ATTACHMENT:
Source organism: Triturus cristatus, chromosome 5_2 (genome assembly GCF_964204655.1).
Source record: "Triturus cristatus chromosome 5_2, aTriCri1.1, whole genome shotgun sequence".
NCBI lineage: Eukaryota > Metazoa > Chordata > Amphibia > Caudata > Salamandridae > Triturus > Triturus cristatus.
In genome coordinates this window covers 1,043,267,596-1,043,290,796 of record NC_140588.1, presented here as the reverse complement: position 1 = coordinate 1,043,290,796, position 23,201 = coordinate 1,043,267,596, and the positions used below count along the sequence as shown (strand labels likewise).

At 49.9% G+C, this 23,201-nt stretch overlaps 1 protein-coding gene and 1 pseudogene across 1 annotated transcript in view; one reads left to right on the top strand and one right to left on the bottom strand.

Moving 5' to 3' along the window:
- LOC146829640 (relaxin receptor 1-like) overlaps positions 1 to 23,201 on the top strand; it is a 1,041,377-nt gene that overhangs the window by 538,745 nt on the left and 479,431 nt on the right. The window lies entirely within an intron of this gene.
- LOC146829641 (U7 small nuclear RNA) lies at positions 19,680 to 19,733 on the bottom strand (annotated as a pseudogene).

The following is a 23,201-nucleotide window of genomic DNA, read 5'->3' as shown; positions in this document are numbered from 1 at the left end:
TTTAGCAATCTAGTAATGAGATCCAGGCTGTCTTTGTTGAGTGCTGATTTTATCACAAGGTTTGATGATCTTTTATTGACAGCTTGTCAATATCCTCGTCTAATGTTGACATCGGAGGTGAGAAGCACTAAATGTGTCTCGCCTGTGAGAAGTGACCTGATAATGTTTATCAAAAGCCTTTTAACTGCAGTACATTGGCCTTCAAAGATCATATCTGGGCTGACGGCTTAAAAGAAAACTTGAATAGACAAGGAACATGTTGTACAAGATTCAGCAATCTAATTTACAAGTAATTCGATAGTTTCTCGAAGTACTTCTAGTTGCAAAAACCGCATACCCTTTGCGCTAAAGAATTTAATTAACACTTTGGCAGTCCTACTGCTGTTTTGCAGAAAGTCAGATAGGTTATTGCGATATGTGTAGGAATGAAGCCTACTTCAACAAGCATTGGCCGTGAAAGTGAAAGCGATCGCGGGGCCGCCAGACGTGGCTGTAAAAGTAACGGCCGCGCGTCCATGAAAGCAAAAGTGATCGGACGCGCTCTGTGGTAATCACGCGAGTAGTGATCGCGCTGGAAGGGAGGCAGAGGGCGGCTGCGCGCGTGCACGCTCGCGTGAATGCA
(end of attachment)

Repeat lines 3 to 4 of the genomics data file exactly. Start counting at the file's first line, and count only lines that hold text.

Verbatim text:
NCBI lineage: Eukaryota > Metazoa > Chordata > Amphibia > Caudata > Salamandridae > Triturus > Triturus cristatus.
In genome coordinates this window covers 1,043,267,596-1,043,290,796 of record NC_140588.1, presented here as the reverse complement: position 1 = coordinate 1,043,290,796, position 23,201 = coordinate 1,043,267,596, and the positions used below count along the sequence as shown (strand labels likewise).